Now I was fifteen. I’d nearly finished my freshman year of high school at one of the biggest schools in the city. I loved it there. I’d made friends and was looking forward to being a sophomore.  I dreamed of being in the choir, and in the drama program. I loved my Spanish class, and wasn’t sure at all that there would be such a class in the little farm town where my folks wanted to take us.

There were other things I loved.  Above all, I loved being near the ocean. It has still never lost its magical appeal for me.  I’ve never gotten over my wonder at the size of these immense bodies of water that circle and nourish our land masses. I loved the rare ocassions when we could watch a storm over the ocean from the safety of a high cliff.

I loved Mt. Hood. Every day, it stood sentinel over the city of Portland and treated us to the majestic view of its snowcapped shoulders and peak.

I loved the roses.  I’d never seen so many roses in one place.  Every spring, the city chose a Rose Princess from among its dozen or so high schools. The lovely winner in that contest got to ride on the official Rose Parade float, along with her court of princesses. It was a major event, and one I would never see again.

The Rose Gardens were wonderful. I never got bored with strolling through the vines, bushes, and trellises overflowing with roses of every imaginable color and size. Such an abundance of beauty and perfume. And I would very likely never see it again.

Jantzen Beach was an amusement park that we enjoyed in the summer.  In retrospect, it probably wasn’t as big as it is in my memory. It was a great place for a youth activity or a casual date.  I don’t even know if it’s still there.

The Columbia and Willamette Rivers meet in Portland. We had friends who had a boat, and they took us out on the river often enough that I became almost as entranced by the water there as I was by the ocean. Almost.  River water doesn’t always smell too good near the city.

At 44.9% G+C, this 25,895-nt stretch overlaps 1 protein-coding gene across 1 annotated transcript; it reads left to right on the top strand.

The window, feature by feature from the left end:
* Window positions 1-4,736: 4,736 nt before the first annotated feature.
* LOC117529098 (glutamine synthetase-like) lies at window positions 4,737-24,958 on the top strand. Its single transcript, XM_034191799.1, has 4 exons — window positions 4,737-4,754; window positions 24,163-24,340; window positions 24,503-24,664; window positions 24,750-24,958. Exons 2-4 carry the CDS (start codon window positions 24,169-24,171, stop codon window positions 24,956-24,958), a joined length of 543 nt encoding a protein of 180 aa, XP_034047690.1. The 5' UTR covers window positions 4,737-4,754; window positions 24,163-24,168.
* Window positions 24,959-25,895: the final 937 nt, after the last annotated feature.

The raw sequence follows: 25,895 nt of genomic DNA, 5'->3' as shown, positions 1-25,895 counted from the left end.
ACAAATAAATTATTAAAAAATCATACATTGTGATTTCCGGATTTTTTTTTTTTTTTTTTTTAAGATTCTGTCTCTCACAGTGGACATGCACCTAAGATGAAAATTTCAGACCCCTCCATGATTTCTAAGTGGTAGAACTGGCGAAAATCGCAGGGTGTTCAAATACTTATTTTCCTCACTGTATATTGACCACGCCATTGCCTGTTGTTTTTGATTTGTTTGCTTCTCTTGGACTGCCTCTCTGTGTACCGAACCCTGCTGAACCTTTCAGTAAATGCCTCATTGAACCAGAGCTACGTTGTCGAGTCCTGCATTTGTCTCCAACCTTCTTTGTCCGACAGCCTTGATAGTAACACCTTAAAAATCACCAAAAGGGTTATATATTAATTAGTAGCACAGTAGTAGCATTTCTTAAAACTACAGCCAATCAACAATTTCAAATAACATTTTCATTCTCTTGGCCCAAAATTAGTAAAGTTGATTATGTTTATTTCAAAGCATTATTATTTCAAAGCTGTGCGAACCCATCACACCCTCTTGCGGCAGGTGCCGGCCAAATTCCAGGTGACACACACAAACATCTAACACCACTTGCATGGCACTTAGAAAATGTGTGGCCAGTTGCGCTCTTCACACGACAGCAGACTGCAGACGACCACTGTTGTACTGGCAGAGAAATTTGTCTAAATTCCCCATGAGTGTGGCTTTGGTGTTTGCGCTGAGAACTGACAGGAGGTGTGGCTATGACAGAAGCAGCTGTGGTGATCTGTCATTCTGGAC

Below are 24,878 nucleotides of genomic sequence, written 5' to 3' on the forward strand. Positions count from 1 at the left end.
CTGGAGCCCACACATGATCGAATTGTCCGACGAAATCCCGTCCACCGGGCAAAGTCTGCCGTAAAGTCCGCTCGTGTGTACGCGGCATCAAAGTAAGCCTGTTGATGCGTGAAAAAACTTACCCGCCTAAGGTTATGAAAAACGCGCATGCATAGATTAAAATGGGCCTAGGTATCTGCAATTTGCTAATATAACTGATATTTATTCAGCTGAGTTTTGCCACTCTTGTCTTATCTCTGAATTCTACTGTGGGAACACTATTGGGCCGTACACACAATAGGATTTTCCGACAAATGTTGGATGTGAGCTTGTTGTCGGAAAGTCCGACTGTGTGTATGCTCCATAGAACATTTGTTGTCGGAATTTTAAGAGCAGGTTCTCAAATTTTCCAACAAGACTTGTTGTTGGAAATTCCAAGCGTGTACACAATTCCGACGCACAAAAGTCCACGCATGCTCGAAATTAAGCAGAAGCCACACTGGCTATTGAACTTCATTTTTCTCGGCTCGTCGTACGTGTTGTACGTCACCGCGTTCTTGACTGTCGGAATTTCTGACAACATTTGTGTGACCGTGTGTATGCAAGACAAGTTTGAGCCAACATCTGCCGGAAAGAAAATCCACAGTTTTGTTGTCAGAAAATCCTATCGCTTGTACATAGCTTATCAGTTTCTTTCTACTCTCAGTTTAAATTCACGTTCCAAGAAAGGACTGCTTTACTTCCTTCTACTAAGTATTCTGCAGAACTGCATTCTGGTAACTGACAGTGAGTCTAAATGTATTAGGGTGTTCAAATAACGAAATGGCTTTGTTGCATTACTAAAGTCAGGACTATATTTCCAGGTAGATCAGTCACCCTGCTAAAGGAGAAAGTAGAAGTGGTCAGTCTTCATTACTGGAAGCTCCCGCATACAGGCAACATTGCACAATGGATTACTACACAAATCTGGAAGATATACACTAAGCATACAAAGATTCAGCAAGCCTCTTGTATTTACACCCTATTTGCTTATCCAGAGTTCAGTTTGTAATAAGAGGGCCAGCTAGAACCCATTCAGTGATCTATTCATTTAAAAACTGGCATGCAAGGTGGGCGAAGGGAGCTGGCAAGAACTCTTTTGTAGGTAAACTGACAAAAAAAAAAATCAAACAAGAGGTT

And, of course, there was my boyfriend.  My first real crush.  I know, I know. I was only 15 (almost) and what did I know about real love?  I knew as much as any 15-year-old could know.  I loved him as much as my age, personality, and experience allowed me to love, and I was heartbroken over leaving him.  I can’t even tell you how awful it was to say goodbye. I was sure there would never be anyone else, and I was destined to be alone for the rest of my life.

So.  The packing up process, one I was very familiar with, began. Lots of stuff got thrown away or given away, and as we pared down our household I said goodbye to some things I knew I would never miss. Still, it was hard. Those years between 10 and 15 include the whole process of emerging from “little girl” to “young woman,”  There were mementos that I struggled with emotionally, things I wanted to keep but knew I would never even look at again, in reality.

And finally, the day came. The church my dad pastored had given us a farewell, lots of hugs and tears and “promise me you’ll write.” I’d said goodbye to my friends at school. We still had six weeks of the school year, and I was dreading having to do it in a new place where friendships were already established, and the other kids had known each other all their lives. But time goes on, and soon we were on the road, heading to a new life and leaving everything I loved behind us.

I thought I would never be happy again.

I was wrong.